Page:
IS Case 39: Seminoma

Richard Gong, MD

Imaging Sciences URMC

Imaging Sciences URMC 2008
Publication Date: 2009-05-19


Patient is a 46-year-old male with right testicular pain and swelling for 3 weeks.


Well-circumscribed, heterogeneously isoechoic to hypoechoic mass in the right testis with vascular flow.




Seminoma is the most common pure germ cell tumor of the testis and accounts for 40%–50% of all germ cell tumors. They occur in slightly older patients than do other testicular neoplasms with a peak incidence in the fourth and fifth decade. The typical presentation is with a self-detected testicular mass that may be associated with pain in the lower abdomen, inguinal region, or scrotum. An estimated 5%–25% of men with testicular seminomas have elevated levels of beta-hCG. The tumor is less aggressive than other testicular neoplasms and is therefore usually confined by the tunica albuginea with only 25% of patients with distant metastases at diagnosis.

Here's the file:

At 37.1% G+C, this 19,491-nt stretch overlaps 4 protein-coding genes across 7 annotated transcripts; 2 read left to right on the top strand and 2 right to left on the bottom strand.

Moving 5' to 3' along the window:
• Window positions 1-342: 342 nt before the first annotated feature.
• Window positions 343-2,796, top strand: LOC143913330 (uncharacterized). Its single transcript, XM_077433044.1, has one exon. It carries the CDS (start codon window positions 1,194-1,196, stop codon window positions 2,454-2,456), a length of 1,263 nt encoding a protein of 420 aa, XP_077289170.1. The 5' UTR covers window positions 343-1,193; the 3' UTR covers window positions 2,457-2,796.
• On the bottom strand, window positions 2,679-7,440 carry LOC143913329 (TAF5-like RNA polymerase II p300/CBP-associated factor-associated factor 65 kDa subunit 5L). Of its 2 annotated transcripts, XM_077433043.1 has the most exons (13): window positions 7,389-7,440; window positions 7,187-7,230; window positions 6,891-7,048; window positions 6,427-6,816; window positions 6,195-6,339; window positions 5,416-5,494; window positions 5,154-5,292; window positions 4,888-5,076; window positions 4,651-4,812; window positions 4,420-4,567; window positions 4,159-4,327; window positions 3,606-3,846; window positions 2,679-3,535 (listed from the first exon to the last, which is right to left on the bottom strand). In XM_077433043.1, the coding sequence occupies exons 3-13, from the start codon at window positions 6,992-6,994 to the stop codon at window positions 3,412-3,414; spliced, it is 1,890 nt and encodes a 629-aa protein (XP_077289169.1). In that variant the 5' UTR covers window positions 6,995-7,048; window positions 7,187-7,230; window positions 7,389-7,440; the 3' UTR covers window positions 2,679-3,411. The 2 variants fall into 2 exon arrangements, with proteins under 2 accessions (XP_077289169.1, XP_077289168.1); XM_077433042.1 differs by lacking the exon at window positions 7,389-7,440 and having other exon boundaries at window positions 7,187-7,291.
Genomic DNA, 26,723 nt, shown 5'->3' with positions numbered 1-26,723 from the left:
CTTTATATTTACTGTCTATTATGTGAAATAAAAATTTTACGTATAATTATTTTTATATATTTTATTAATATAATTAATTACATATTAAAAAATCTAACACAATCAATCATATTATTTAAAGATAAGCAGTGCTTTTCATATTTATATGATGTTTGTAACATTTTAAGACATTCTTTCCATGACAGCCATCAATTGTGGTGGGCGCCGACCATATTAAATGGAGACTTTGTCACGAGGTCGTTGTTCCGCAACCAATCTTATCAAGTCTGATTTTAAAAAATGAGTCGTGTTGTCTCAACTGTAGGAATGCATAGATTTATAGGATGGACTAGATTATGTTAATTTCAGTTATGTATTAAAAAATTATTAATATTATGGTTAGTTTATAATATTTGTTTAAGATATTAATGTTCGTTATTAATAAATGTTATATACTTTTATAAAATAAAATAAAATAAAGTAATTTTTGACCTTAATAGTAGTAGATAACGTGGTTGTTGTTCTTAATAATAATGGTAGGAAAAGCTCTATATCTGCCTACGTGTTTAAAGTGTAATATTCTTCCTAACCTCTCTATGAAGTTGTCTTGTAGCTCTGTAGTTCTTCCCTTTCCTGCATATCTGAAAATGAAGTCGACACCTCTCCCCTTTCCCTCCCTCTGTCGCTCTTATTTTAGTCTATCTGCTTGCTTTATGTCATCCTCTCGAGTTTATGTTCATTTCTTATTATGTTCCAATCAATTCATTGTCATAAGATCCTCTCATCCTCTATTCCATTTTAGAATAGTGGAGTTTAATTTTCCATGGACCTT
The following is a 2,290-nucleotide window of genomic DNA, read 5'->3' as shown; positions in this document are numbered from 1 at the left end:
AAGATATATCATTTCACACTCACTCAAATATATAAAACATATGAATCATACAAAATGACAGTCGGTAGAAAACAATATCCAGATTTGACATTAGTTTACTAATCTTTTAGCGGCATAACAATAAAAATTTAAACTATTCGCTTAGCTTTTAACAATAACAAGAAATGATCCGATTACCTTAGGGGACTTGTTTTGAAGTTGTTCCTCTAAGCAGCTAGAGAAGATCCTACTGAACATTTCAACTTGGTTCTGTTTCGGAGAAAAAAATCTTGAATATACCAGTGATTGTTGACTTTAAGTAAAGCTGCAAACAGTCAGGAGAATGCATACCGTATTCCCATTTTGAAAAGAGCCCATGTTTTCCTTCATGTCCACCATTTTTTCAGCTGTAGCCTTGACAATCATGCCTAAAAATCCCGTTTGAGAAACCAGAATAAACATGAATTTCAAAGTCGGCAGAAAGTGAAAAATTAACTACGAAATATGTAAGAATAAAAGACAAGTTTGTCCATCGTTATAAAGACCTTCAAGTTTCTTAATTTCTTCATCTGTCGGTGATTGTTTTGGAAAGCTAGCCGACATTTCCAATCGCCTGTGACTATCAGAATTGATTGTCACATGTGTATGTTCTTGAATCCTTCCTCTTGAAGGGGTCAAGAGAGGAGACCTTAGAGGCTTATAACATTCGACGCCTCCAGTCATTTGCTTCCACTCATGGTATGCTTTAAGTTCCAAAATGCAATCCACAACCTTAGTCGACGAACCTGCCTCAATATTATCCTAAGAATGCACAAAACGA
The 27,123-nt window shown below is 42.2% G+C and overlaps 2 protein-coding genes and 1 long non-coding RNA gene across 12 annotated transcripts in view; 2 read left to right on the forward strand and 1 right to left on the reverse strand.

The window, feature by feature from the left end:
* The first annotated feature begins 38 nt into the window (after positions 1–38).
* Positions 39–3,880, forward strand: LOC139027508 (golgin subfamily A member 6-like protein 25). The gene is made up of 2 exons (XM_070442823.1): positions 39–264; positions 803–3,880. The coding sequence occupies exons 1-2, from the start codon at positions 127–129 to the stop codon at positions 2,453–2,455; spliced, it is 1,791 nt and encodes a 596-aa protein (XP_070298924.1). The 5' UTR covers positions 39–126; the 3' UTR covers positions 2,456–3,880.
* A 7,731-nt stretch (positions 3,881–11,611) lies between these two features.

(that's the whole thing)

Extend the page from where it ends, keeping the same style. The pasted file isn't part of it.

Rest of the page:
Ultrasound typically demonstrates a rounded, well-circumscribed, hypoechoic, and homogeneous mass that does not contain significant cystic or calcific foci. However with high resolution sonography, some seminomas may have a more heterogeneous echotexture.

Seminomas have the most favorable prognosis of the malignant testicular tumors due to its radiosensitivity and chemosensitivity.


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